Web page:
Cyprus Mail

Resolution Authority changes a headache for MPs

The governor of the Central Bank, Chrystalla Georghadji

By Constantinos Psillides

THE House Finance Committee yesterday began discussions on changes to the Resolution Authority, with main opposition party AKEL fuming that this was the second time the legislation was being revised by the House.

The proposed bill amends the composition of the committee, returning the Central Bank of Cyprus (CBC) the powers it had been stripped of when the current law was voted, while granting the finance minister veto power on significant issues.

The governor of the Central Bank and two of the CBC’s executive board members will comprise the new Resolution Authority, tasked with implementing relevant legislation, making decisions and issuing decrees or directives.

“This bill turns the Memorandum of Understanding into a joke,” said AKEL MP Yiannos Lamaris, pointing out that on March 2013 it was decided by the House parties – citing troika demands – that the head of the CBC should also head the Resolution Authority. “Only to have that decision repealed on August 2013 by the same House parties, who again cited troika requirements. Now, the government says that in order to secure the next instalment from the troika we have to repeal that decision, returning to the original one.”

When the previous decision was reached, the CBC head was Panicos Demetriades, who was in open conflict with all parliament parties, save AKEL.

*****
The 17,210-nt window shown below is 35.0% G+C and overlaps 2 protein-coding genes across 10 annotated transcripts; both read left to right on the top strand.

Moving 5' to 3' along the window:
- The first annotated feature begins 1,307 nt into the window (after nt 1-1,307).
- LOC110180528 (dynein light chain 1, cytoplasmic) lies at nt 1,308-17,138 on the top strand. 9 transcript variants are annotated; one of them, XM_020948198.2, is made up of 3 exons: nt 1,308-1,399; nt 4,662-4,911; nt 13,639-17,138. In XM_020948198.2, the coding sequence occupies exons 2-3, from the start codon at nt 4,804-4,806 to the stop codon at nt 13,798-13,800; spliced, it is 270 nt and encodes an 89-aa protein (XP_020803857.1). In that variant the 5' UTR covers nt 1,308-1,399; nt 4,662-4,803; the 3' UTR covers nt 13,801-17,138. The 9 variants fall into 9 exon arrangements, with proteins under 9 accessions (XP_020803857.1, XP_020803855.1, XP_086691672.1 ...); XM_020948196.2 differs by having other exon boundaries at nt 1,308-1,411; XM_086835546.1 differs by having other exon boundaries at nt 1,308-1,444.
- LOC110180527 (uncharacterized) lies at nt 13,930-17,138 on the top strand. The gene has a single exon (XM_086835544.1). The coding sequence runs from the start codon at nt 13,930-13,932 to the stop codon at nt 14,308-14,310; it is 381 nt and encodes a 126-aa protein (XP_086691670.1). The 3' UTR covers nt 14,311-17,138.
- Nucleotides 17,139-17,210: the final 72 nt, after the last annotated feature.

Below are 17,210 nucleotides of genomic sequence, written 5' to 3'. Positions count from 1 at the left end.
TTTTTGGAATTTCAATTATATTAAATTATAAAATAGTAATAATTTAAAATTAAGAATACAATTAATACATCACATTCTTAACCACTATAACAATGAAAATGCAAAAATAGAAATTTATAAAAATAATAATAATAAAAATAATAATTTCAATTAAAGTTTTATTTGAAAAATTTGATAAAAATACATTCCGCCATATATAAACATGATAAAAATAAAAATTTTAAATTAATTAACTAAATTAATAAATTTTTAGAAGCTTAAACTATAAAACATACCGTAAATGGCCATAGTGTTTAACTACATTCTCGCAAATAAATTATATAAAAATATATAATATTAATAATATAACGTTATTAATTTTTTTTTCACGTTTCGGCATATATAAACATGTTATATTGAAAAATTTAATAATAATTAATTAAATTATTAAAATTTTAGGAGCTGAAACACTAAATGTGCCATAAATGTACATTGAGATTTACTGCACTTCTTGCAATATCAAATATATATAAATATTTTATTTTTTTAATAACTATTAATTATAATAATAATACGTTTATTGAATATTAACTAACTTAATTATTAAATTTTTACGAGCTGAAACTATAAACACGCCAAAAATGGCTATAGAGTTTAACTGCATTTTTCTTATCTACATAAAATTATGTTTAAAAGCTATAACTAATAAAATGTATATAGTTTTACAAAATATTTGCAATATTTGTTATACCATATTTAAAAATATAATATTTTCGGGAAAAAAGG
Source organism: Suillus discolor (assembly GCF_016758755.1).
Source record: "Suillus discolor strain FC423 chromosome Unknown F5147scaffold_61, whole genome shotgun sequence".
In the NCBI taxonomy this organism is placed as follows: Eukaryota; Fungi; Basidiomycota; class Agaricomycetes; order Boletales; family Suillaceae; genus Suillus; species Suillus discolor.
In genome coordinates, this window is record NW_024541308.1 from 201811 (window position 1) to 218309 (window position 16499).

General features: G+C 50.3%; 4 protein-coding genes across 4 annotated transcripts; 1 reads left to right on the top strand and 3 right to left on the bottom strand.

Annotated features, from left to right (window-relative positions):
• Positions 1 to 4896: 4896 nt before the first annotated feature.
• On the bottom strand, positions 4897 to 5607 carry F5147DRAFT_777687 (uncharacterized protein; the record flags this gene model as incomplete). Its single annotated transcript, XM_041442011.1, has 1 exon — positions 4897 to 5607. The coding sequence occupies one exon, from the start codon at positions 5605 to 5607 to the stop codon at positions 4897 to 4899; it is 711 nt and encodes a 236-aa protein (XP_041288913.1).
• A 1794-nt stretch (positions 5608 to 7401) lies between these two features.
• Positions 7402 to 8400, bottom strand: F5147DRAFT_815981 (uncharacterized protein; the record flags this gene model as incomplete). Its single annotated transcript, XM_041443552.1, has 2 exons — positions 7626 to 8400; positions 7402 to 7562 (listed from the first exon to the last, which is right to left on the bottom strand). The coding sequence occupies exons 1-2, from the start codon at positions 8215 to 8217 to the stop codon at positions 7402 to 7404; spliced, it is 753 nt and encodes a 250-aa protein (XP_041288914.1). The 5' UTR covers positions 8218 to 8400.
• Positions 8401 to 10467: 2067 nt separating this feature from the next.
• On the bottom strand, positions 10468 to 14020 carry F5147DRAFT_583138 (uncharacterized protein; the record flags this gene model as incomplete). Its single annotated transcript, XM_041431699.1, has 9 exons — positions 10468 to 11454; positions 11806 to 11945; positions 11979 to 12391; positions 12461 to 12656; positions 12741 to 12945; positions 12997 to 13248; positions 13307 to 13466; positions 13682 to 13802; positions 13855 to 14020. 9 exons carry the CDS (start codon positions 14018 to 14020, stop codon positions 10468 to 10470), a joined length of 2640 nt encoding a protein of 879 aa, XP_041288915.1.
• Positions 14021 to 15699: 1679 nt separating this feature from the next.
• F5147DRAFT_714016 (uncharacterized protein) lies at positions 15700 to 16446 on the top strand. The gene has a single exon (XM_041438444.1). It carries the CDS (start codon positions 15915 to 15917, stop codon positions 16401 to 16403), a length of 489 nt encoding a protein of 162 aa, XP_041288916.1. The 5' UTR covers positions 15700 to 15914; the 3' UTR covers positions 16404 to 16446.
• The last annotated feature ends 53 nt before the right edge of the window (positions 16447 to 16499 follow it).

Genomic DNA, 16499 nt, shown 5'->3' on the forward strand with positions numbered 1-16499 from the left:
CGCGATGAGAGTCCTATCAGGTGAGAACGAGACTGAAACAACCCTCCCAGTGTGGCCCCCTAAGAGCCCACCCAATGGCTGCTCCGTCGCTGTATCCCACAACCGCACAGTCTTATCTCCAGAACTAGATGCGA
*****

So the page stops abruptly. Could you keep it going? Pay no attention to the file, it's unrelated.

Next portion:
To date, the Resolution Authority was comprised of the CBC Governor, the finance minister and the head of the Securities and Exchange Commission, following months of discussion in the House.

The change enabled the Authority to have a decisive say in electing members to the Bank of Cyprus’ board through an 18 per cent stake in the bank’s equity owned by legacy Laiki.

Reinstating the initial composition of the Resolution Authority is one of the conditions for the release of the fifth tranche of a €10 billion international bailout loan by international creditors to Cyprus, to the tune of €600 million.

The bill sets out decision-making procedures, committee-session rules, convening scheduled and extraordinary sessions, and minute-keeping practices.

A clause in the bill calls for the CBC to set up a ‘resolution unit’ to provide support to the Resolution Authority in executing its powers and duties.

Also, the finance minister’s consent will be required for decisions that affect public finances or are systemic in nature.

Specifically, the minister’s approval will be required for decisions on the resolution of a banking or other institution, the resolution measures, the selling of banking operations, or decrees relating to the transfer of all or part of the assets of a bank undergoing resolution to an intermediate banking institution or asset management company.

The bill also includes provisions relating to the Resolution Authority’s power to gather information, as well as entering and investigating procedures, and impose administrative fines and other criminal clauses.

Securities and Exchange Commission (CySEC) boss Demetra Kalogirou also informed the House Finance Committee on a new EU directive going into effect on January 1, 2015. The directive states that a European Resolution Authority will be set up to oversee large European banks while the national Resolution Authorities will only be tasked with overseeing smaller banks and investment firms. Cypriot investment firms will be placed under the same supervision, instead of CySEC’s.

Kalogirou requested a bill that saw to that transfer of authority, in order to be in accordance with the new EU directive.

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